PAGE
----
I drive home at or below speed limit, taking the side roads, trying to reduce wind drag as the maple, birch, or crabapple needles its way out the passenger window. Often I’m poked and prodded along the way, twigs piercing my arm, my cheek, leaves tickling my ear, and once, a preying mantis taking the tree-bridge over into my hair and almost causing an accident. But I gave her a good home.

Maybe there's no art to hatchback tree hauling that makes me special. But I see kids in the backseat of a Ford pull up to a truck and whoop and holler at the black lab in the cargo bed, excitedly waving and barking, the dog wagging its tail like a windshield wiper on overdrive. I wish someone would pull up next to me, look over, smile, maybe even wink. Yes, I’d see them say in their eyes, yes, you are a man after my own heart.

Sunday, January 9, 2011

On Lorrie Moore's Birds of America

I give you an oh yes moment, then some hearty laughs from Moore's short story collection (which is marvelous--beautiful and real life prose with lovely doses of subtle / clever / smart humor the likes of which I've never seen before).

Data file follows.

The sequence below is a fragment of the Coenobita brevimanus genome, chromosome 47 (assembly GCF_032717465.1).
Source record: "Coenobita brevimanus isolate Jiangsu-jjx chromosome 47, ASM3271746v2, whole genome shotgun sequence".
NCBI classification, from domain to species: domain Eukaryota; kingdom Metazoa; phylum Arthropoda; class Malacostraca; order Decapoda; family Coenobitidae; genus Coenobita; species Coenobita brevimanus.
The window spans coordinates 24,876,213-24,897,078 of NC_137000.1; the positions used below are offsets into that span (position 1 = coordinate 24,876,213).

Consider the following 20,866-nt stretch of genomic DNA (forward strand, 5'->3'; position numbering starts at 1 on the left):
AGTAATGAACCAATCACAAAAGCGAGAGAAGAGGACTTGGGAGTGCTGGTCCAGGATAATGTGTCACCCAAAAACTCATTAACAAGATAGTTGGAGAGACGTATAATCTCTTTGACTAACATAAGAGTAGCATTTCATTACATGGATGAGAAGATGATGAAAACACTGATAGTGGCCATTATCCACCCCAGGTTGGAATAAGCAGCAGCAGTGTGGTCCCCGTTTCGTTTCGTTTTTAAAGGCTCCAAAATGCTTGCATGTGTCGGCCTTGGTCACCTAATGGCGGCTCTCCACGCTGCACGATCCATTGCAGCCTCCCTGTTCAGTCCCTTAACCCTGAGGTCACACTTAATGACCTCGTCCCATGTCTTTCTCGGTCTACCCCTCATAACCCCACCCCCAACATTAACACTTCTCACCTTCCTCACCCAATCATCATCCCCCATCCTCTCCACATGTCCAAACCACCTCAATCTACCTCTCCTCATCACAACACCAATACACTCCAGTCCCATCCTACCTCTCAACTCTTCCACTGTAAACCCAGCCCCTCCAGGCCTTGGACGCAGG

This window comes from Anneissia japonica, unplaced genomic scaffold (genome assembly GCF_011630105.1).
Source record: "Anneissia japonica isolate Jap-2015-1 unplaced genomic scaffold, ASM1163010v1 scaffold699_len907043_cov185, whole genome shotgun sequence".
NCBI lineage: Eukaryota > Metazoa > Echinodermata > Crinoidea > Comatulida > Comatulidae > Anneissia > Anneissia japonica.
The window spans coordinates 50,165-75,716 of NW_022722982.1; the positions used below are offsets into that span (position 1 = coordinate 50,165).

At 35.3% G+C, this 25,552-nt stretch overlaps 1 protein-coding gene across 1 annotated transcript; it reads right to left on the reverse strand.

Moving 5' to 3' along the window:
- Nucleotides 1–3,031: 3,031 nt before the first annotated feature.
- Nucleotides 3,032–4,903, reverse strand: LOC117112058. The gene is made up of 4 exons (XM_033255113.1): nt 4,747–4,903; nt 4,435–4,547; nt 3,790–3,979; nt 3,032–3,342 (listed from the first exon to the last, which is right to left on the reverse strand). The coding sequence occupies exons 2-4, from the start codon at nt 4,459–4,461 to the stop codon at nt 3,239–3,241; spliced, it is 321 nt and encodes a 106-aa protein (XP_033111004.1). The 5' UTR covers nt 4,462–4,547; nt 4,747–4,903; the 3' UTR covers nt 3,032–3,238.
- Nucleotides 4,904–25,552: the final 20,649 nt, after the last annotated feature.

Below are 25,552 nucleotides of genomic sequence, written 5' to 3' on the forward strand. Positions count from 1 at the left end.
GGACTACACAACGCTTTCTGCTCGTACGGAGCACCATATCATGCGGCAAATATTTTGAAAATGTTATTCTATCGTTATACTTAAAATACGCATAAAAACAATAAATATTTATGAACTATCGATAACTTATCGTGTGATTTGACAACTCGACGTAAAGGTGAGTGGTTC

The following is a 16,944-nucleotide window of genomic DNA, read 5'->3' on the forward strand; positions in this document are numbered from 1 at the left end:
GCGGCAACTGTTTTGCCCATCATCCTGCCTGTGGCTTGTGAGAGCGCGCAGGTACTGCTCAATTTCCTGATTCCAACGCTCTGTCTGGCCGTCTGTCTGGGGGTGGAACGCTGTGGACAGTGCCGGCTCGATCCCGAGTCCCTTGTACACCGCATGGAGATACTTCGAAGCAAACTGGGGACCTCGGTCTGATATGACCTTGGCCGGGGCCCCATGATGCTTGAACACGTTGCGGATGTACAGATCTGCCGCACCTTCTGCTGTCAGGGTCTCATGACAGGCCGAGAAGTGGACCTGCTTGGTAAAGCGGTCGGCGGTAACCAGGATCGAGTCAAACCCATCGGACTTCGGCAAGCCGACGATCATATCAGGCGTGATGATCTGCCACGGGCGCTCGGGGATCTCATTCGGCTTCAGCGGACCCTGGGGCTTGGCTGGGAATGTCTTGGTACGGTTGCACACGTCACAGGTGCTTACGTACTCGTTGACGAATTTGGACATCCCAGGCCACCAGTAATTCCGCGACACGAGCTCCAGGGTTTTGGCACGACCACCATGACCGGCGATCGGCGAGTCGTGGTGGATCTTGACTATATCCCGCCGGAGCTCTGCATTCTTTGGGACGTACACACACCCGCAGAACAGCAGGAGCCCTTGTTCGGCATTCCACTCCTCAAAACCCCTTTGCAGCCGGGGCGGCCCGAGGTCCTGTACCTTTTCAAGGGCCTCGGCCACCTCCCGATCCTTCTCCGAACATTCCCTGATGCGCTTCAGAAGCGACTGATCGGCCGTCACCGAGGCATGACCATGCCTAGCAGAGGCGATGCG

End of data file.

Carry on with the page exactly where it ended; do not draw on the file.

"Staring out through the windshield, off into the horizon, Abby began to think that all the beauty and ugliness and turbulence one found scattered through nature, one could also find in people themselves, all collected there, all together in a single place. No matter what terror or loveliness the earth could produce--winds, seas--a person could produce the same, lived with the same, lived with all that mixed-up nature inside, every bit. There was nothing as complex in the world--no flower or stone--as a single hello from a human being."

Did you say OH YES? Makes me think about the food chain, a human eating a fish who ate a smaller fish who ate a fly who ate.... It all gathers and accrues and we become everything and each other. I almost wish I could write an essay for the story class I'm teaching.... tomorrow?! School starts tomorrow???  

And now some Tom Swifties, as she calls them (though the way she uses them in a story makes them even better, even more clever and narratively acute):

I have to go to the hardware store, he said wrenchingly.

This hot dog's awful, he said frankly.

I like a good sled dog, she said huskily.

There's never been an accident, she said recklessly.

You're only average, he said meanly.

Take a bow, he said sternly.

Friday, January 7, 2011

Where I Write, How I Write

I might as well post a nude photo of myself. Showing my space is really an act of total exposure. And you know you feel voyeuristic about it, too; I do when others let me look in on their creative spaces.